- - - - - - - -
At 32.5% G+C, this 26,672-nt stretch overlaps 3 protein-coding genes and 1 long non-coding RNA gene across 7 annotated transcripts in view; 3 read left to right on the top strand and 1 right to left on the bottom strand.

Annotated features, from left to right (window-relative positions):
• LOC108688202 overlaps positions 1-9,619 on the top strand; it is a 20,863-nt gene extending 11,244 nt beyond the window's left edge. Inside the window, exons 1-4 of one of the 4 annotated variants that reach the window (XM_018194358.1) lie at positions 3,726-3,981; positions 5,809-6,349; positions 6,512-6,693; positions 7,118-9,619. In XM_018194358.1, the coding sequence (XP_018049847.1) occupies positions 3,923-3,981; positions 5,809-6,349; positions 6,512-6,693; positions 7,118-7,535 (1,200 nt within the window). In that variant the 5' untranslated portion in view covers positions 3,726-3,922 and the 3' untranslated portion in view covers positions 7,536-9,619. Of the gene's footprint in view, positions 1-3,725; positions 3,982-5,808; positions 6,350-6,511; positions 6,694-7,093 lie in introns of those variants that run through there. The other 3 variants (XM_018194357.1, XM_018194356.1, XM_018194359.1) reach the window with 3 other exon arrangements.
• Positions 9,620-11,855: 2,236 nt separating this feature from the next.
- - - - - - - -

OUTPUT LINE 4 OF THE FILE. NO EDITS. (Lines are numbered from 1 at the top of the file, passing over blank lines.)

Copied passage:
• Positions 9,620-11,855: 2,236 nt separating this feature from the next.